Facts: Mother and Father are the parents of Child.
Father’s child support obligation was set at $55 per week. The order instructed Father to submit all child support payments to the clerk of the juvenile court. The order further stated any payments made directly to Mother in lieu of the clerk “will be considered a gift.”
For a period of time, Father paid his child support directly to the juvenile court clerk as directed in the order. Later, at Mother’s request, all child support payments were mailed directly to Mother, although the payments were sporadic and not always in the amounts specified in the child support order.
Years later, Mother sought a judgment against Father for the child support arrearage.
The trial court credited Father for all payments made directly to the juvenile court clerk and the payments made directly to Mother. A judgment was entered against Father for the $17,337 child support arrearage. Mother’s request for prejudgment interest on the arrearage was denied.
Both parties appealed.
On Appeal: The Court of Appeals affirmed in part and reversed in part.
Two issues are of interest to me in this appeal: (1) crediting Father for payments made directly to Mother in contravention of the order requiring payments to be made directly to the court clerk, and (2) the denial of prejudgment interest on the child support arrearage.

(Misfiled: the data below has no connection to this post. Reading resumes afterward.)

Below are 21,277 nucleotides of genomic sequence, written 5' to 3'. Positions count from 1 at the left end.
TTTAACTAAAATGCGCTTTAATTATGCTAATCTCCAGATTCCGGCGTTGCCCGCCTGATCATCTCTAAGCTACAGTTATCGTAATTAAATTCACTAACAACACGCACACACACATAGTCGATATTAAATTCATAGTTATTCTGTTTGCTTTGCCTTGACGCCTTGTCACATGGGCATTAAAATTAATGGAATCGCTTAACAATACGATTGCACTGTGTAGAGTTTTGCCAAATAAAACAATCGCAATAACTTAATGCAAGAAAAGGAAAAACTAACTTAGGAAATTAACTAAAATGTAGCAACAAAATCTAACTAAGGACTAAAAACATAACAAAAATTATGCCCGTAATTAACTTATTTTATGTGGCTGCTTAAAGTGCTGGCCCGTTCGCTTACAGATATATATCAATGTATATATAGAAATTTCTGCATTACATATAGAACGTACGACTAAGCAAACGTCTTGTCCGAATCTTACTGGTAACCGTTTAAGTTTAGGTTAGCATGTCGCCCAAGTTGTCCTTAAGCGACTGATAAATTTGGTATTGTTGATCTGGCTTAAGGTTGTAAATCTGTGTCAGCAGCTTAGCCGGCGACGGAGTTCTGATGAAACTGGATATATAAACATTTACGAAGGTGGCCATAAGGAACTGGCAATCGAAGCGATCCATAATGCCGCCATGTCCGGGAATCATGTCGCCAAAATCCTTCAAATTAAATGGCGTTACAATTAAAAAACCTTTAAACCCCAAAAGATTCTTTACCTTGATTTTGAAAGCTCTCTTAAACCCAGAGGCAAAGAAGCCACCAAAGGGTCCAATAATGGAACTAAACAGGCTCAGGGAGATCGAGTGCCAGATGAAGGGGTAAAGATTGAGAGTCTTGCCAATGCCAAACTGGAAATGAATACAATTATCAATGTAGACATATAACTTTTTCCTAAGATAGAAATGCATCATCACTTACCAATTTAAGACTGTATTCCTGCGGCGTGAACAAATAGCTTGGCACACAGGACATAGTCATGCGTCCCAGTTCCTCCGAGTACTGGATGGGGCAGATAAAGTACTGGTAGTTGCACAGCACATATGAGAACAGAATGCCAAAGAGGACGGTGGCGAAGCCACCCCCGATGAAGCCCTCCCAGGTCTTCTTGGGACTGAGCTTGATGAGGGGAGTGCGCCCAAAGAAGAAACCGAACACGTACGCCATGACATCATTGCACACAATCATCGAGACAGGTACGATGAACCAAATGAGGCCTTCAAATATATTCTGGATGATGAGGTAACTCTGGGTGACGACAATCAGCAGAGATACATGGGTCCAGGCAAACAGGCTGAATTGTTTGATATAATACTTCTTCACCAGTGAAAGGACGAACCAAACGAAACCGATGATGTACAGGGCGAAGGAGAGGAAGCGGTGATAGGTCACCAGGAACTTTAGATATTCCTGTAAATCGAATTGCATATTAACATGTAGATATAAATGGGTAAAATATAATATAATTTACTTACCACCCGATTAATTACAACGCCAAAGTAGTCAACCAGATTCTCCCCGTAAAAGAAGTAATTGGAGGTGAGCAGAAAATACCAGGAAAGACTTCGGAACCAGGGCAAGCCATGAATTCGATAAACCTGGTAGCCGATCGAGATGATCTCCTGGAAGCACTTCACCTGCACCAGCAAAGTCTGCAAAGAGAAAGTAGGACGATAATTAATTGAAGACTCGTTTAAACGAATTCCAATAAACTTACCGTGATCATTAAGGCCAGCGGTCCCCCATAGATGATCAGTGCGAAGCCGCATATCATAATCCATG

Crediting Father’s payments to Mother. Mother argued the trial court erred in awarding Father credit for the child support payments made in contravention of the child support order because Father did not show the payments were used for “necessaries.”
First, credits against a child support arrearage do not violate the prohibition on retroactive modification of child support orders as long as the amount of child support is not altered.
Second, an obligor parent is generally not given credit for child support payments made in a manner other than that specified in the operative child support order. There are, however, two recognized exceptions that permit crediting the obligor parent for non-conforming payments: (1) the “necessaries rule,” and (2) the “equitable considerations rule.” Under either exception, the court may credit the direct payments toward support arrearages as long as there is proper evidentiary support.
The necessaries rule allows a credit for voluntary payments only when made for the child’s necessaries that are not being supplied by the custodial parent.
The necessaries rule has been applied to a variety of fact patterns, including when the obligor, non-custodial parent seeks credit for (1) voluntary expenditures on the child’s behalf, (2) child support payments made payable to the child, (3) expenditures when the child shares a primary residence with or is cared for by that parent, and (4) direct payments to the obligee, custodial parent.
The types of “necessaries” that are usually considered include food, shelter, tuition, medical care, legal services, and funeral expenses.
In this case, however, the Court found the equitable considerations exception to be applicable, not the necessaries rule.